Statutory Law - US Code - Title 10: Chapter 21: Department of Defense Intelligence Matters


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U.S. Code Title 10: Armed Forces


Chapter 21: Department of Defense Intelligence Matters

*Current through Public Law 112-173, August 16th, 2012.
**Selected Provisions Relevant to U.S. Intelligence Law

CHAPTER 21—DEPARTMENT OF DEFENSE INTELLIGENCE MATTERS

SUBCHAPTER I—GENERAL MATTERS

10 USC § 421. Funds for foreign cryptologic support

(a) The Secretary of Defense may use appropriated funds available to the Department of Defense for intelligence and communications purposes to pay for the expenses of arrangements with foreign countries for cryptologic support.
(b) The Secretary of Defense may use funds other than appropriated funds to pay for the expenses of arrangements with foreign countries for cryptologic support without regard for the provisions of law relating to the expenditure of United States Government funds, except that—
(1) no such funds may be expended, in whole or in part, by or for the benefit of the Department of Defense for a purpose for which Congress had previously denied funds; and
(2) proceeds from the sale of cryptologic items may be used only to purchase replacement items similar to the items that are sold; and
(3) the authority provided by this subsection may not be used to acquire items or services for the principal benefit of the United States.

(c) Any funds expended under the authority of subsection (a) shall be reported to the Select Committee on Intelligence of the Senate and the Permanent Select Committee on Intelligence of the House of Representatives pursuant to the provisions of title V of the National Security Act of 1947 (50 U.S.C. 413 et seq.). Funds expended under the authority of subsection (b) shall be reported pursuant to procedures jointly agreed upon by such committees and the Secretary of Defense.
(Added Pub. L. 96–450, title IV, §401(a), Oct. 14, 1980, 94 Stat. 1977, §140a; amended Pub. L. 97–258, §3(b)(2), Sept. 13, 1982, 96 Stat. 1063; renumbered §128 and amended Pub. L. 99–433, title I, §§101(a)(3), 110(d)(5), Oct. 1, 1986, 100 Stat. 994, 1002; renumbered §421, Pub. L. 100–26, §9(a)(2), Apr. 21, 1987, 101 Stat. 287; Pub. L. 100–453, title VII, §701(a), Sept. 29, 1988, 102 Stat. 1911; Pub. L. 101–189, div. A, title XVI, §1622(c)(3), Nov. 29, 1989, 103 Stat. 1604.)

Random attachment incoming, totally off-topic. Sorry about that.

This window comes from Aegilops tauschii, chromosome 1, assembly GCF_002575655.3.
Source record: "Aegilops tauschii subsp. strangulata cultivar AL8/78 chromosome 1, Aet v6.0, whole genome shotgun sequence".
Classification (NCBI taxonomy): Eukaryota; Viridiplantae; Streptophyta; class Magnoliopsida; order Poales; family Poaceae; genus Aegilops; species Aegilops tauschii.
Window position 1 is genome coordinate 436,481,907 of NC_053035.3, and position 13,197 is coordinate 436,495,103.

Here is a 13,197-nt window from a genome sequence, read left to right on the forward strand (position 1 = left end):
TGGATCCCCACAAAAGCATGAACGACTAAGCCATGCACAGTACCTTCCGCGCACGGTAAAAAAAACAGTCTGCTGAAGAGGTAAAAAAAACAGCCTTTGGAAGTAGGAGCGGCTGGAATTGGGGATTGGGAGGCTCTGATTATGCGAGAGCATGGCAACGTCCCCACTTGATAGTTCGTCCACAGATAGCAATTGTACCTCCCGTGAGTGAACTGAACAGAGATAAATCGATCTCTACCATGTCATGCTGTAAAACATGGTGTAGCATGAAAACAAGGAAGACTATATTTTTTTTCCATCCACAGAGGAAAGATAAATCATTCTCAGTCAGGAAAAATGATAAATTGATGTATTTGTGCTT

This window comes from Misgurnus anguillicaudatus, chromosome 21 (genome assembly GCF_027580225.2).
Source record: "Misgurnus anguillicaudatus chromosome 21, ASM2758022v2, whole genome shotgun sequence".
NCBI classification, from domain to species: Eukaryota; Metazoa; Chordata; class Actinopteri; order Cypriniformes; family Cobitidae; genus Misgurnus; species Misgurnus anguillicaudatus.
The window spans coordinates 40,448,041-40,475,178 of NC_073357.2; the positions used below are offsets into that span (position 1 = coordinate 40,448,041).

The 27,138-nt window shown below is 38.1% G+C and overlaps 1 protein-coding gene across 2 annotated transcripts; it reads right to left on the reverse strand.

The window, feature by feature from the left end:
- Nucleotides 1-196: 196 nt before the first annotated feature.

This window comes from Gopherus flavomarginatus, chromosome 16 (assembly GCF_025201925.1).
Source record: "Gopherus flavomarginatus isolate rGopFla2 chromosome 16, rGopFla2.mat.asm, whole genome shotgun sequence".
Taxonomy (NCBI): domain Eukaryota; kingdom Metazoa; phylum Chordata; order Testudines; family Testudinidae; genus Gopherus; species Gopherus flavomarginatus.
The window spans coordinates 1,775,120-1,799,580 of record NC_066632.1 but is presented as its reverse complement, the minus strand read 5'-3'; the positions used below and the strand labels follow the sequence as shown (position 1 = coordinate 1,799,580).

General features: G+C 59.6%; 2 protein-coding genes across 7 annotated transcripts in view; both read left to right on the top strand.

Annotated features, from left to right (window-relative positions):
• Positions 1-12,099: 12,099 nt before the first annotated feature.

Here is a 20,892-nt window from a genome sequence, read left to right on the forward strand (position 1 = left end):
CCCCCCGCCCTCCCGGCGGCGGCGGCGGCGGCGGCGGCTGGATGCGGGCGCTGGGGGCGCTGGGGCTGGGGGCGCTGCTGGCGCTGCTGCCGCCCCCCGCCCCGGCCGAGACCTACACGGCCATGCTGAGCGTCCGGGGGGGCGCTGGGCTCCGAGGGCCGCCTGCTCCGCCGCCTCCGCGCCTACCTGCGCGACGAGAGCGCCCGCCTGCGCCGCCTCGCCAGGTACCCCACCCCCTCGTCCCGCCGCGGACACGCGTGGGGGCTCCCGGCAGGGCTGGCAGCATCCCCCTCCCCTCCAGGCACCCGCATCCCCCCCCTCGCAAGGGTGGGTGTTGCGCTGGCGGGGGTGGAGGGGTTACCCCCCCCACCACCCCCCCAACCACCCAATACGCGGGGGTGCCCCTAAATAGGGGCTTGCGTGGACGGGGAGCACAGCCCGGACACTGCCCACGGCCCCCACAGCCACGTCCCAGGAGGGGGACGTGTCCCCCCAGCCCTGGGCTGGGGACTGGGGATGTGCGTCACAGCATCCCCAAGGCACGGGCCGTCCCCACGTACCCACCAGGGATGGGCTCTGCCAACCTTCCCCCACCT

Comprehensive Independent Study of National Cryptography Policy
Pub. L. 103–160, div. A, title II, §267, Nov. 30, 1993, 107 Stat. 1611, directed Secretary of Defense, not later than 90 days after Nov. 30, 1993, to request National Research Council of National Academy of Sciences to conduct a comprehensive study to assess effect of cryptographic technologies on national security, law enforcement, commercial, and privacy interests, and effect of export controls on commercial interests, with cooperation of other agencies, and report findings and conclusions within 2 years after processing of security clearances to Secretary of Defense, and directed Secretary to submit a report in unclassified form to Committee on Armed Services, Committee on the Judiciary, and Select Committee on Intelligence of Senate and to Committee on Armed Services, Committee on the Judiciary, and Permanent Select Committee on Intelligence of House of Representatives, not later than 120 days after the report is submitted to the Secretary.

10 USC § 422. Use of funds for certain incidental purposes

(a) Counterintelligence Official Reception and Representation Expenses.—The Secretary of Defense may use funds available to the Department of Defense for counterintelligence programs to pay the expenses of hosting foreign officials in the United States under the auspices of the Department of Defense for consultation on counterintelligence matters.
(b) Promotional Items for Recruitment Purposes.—The Secretary of Defense may use funds available for an intelligence element of the Department of Defense to purchase promotional items of nominal value for use in the recruitment of individuals for employment by that element.
(Added Pub. L. 99–569, title IV, §401(c), Oct. 27, 1986, 100 Stat. 3195, §140a; renumbered §422, Pub. L. 100–26, §9(a)(3), Apr. 21, 1987, 101 Stat. 287; amended Pub. L. 107–108, title V, §501(a)–(b)(2), Dec. 28, 2001, 115 Stat. 1404.)

10 USC § 423. Authority to use proceeds from counterintelligence operations of the military departments or the Defense Intelligence Agency